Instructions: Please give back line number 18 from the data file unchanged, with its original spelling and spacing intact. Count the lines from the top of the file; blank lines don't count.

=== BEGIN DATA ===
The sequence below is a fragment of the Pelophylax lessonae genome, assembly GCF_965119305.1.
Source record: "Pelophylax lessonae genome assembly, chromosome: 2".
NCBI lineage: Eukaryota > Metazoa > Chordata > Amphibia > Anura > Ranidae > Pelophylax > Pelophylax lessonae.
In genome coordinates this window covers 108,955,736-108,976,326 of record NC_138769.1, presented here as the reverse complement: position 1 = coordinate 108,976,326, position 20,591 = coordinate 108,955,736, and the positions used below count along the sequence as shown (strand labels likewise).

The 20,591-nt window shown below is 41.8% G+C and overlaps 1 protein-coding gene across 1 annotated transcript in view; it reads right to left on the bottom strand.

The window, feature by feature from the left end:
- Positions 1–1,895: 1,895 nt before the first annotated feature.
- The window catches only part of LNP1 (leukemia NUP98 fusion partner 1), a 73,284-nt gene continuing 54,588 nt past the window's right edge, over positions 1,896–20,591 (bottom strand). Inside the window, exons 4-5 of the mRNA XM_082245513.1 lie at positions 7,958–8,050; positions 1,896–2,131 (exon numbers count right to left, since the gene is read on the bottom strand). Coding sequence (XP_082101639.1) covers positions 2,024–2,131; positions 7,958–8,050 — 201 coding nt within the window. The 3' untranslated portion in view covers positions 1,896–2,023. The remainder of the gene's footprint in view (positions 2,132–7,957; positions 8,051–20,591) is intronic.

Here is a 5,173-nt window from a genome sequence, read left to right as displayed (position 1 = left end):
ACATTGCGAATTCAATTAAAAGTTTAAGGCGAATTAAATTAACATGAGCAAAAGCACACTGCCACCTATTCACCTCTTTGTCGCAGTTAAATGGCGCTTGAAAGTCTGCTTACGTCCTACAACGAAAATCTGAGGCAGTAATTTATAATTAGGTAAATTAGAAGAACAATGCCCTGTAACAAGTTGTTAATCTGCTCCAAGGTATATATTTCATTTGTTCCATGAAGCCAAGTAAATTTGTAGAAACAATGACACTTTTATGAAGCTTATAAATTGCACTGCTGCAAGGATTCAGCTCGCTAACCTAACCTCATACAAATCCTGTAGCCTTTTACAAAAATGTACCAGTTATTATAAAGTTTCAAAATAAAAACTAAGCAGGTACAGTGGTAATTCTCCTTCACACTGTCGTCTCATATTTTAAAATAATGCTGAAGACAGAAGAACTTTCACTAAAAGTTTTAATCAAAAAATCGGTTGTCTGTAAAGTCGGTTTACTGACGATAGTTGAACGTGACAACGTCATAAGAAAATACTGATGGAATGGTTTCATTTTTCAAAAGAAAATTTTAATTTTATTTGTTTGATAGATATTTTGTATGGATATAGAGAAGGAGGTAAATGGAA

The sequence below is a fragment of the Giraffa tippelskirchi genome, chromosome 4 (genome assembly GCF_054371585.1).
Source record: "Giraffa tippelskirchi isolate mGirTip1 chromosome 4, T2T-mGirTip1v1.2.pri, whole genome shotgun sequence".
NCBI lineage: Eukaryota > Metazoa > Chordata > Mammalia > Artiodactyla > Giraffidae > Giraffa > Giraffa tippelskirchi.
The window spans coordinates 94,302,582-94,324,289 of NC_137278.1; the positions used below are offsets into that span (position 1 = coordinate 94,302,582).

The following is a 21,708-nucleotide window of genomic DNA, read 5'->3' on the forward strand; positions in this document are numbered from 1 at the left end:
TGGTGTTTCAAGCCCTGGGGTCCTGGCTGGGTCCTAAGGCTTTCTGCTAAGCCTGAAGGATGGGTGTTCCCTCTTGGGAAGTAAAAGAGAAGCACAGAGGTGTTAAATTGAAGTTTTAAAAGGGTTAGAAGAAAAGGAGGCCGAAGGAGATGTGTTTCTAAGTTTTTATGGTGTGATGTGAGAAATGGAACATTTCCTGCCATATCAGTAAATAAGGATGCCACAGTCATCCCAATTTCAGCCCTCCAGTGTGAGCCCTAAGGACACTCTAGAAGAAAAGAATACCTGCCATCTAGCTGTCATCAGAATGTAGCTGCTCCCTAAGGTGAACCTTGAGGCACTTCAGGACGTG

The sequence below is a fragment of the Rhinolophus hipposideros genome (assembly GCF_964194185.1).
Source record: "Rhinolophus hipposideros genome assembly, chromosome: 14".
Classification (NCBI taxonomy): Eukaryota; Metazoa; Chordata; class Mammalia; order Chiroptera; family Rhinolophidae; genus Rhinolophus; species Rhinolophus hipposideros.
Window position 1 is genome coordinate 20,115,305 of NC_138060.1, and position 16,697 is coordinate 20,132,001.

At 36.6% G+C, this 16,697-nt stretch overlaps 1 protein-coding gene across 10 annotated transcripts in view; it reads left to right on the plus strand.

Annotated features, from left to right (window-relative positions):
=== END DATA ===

Source record: "Rhinolophus hipposideros genome assembly, chromosome: 14".